EDITORIAL How physical and virtual commerce are cementing their place in the new world of shopping – Views
Shopping is about to get more hybrid (Image: DC Studio/Shutterstock)
As e-commerce continues to grow and expand, especially cross-border and among millennials, news from the United States regarding top-ranking retailers in Google searches paints an entirely different picture.
Data from Searchmatics suggests that “big box” retailers, including Apple, Walmart, Nordtrum and BestBuy, dominate search rankings – and all have large physical footprints. In fact, no pure play online retailer is in the top 10.
So what gives? According to the study, these retailers topped the charts not only because they are well-known and loved brands regardless of channel, but also because they were omnichannel successful. Click and collect, curbside pick-up and Bopis have all triumphed over the reopening of retail as consumers embrace online commerce, but still want to go to stores.
Throughout the pandemic, these retailers have dramatically improved their online offerings and, combined with the introduction of these hybrid retail tropes, have reestablished their presence in the new retail landscape.
What does this mean for UK retailers? Pretty much the same story is probably playing out here too. Big box retailers have done a lot to improve their online presence and many have introduced new hybrid models, such as M&S drive through.
But there is one elephant in the room: returns. One of the reasons stores are attracting shoppers again is that many online returns offer isn’t up to snuff. In fact, it’s one of consumers’ biggest concerns, with 89% saying return policies and logistics are now their top priority when shopping online.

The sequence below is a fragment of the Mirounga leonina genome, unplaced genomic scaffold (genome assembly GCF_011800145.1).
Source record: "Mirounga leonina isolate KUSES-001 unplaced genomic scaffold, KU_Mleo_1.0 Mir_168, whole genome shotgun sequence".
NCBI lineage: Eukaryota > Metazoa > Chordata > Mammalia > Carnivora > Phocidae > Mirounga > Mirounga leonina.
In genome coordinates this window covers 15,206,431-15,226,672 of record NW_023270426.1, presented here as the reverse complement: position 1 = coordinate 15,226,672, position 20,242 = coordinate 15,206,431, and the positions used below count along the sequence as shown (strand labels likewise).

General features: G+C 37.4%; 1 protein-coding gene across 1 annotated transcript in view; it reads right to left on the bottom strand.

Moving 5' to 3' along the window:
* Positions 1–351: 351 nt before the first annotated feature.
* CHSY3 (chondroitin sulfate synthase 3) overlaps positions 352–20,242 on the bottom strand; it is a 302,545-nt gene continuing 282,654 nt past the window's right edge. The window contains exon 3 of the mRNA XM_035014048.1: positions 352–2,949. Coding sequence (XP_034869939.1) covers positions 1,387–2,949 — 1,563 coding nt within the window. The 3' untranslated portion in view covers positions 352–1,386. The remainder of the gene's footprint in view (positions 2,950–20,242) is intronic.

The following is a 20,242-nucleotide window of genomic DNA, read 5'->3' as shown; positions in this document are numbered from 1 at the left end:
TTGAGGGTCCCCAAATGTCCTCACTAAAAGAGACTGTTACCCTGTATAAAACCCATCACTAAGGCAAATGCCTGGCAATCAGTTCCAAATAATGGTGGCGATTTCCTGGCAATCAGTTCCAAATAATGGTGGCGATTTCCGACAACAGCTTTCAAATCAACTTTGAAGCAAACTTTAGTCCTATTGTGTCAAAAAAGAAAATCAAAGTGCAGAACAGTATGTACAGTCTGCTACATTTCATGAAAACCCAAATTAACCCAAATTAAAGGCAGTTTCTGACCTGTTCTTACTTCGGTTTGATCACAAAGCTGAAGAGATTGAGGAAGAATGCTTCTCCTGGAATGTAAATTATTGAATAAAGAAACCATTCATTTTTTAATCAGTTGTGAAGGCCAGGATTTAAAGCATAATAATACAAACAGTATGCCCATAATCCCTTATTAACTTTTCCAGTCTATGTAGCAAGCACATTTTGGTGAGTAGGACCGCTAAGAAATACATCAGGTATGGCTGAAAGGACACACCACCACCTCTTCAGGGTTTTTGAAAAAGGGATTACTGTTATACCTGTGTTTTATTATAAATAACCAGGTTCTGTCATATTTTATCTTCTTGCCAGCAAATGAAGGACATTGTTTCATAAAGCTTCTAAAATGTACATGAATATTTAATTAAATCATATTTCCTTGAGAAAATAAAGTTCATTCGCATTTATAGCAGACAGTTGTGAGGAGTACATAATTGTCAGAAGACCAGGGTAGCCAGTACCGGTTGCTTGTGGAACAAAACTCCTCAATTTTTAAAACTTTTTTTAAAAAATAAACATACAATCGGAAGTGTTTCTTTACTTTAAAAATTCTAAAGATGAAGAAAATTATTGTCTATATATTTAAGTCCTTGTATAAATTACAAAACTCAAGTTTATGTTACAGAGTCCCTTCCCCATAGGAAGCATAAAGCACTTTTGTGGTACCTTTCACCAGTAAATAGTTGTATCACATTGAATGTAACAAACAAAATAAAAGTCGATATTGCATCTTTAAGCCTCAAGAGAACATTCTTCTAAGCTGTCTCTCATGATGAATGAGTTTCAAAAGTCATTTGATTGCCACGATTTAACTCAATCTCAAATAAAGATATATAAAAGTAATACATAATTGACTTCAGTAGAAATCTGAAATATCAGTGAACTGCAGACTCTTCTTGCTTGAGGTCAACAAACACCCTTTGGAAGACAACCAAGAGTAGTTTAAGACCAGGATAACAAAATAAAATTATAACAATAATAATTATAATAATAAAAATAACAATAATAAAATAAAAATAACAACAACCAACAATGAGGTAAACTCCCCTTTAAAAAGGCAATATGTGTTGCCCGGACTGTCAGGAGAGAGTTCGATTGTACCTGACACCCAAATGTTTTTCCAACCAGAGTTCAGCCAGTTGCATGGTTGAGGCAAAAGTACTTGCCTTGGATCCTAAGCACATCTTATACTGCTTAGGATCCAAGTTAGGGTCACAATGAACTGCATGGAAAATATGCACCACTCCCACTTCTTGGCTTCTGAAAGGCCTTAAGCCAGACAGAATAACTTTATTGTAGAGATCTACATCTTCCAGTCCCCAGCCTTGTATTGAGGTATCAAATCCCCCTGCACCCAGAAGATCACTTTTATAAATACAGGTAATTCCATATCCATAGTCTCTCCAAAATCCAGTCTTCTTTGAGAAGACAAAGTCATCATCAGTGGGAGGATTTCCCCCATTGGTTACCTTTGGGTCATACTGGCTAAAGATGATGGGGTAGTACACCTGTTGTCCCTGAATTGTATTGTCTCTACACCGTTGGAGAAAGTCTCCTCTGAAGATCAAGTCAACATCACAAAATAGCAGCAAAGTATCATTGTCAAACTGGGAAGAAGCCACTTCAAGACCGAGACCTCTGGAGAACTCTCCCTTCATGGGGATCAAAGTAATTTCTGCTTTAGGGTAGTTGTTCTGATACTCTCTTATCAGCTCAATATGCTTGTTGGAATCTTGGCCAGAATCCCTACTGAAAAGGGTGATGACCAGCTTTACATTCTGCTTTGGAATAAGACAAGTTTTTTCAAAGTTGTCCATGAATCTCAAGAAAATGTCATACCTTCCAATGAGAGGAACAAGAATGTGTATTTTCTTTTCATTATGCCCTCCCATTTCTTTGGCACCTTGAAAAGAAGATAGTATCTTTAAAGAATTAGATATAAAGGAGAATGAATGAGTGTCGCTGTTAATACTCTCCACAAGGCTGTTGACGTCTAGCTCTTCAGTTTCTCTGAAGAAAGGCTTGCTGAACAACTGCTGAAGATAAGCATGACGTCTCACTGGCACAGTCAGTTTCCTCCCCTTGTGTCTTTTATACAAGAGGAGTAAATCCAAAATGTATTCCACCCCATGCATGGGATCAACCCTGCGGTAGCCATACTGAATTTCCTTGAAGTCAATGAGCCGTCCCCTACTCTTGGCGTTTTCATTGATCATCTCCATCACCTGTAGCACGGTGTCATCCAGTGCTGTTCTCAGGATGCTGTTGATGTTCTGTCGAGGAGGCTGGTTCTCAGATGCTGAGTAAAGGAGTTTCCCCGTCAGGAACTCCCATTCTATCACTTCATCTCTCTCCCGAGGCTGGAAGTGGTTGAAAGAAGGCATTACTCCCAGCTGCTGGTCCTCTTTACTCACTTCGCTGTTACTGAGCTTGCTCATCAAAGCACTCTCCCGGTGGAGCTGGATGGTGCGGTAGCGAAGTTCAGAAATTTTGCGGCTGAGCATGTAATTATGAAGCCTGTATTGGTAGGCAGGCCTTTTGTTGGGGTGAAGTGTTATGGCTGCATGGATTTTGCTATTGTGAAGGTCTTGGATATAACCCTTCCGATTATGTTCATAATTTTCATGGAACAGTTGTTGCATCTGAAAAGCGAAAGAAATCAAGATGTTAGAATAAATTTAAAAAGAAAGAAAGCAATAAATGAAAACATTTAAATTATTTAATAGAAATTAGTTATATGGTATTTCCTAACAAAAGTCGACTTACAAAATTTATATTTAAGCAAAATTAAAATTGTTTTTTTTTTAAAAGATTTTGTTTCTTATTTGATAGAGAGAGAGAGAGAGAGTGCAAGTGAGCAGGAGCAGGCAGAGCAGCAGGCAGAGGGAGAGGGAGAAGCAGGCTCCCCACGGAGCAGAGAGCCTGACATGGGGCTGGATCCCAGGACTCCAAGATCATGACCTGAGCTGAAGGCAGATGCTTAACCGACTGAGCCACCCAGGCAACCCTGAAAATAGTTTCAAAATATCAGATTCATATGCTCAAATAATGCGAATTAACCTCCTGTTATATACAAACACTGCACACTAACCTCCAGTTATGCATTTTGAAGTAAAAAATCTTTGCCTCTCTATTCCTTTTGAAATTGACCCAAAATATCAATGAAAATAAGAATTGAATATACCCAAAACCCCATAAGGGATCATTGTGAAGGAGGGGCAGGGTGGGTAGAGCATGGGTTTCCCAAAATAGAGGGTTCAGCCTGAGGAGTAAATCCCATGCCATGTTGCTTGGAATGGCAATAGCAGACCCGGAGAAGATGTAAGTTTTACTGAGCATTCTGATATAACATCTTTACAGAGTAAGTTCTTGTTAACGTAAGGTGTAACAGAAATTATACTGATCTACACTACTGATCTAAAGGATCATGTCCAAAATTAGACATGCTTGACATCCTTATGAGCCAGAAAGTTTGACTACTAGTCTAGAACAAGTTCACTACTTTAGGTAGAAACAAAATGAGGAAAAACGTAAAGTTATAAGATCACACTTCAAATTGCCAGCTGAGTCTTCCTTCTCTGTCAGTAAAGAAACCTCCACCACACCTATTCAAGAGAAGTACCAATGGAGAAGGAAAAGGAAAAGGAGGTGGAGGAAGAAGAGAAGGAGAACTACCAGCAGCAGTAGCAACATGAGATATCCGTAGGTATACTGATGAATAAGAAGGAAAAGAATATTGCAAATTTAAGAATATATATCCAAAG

What’s interesting is that for two-thirds of them, they actually want the ease of exchanging items rather than just returns. It’s something that real-world stores offer and will likely continue to see these players keep fighting.
And they must all fight back, because one of the other results of the pandemic and the changing shopping habits it has instilled has been a decrease in brand loyalty among shoppers.
While 42% of shoppers say they prefer buying with brands they know and have used before, they are happy to switch if they get a better price or better service. 35% actively try new brands just for fun.
However, this search for better prices and convenience is seeing some models online start to carve out a niche. Secret Sales, for example, which sells luxury fashion at the end of the line, saw phenomenal growth in 2021, adding 687 new brands to its list – and attracting 31 million unique visitors.
There is clearly room for both online and physical retail in the market, but the two are getting closer and closer. The physical is added to the digital, with click and collect and feedback. But don’t underestimate the role of digital. It’s here to enhance the physical, and with more interest in metaverse and virtual shopping tech than ever, we’ll likely see even more changes and more hybridization in the coming months.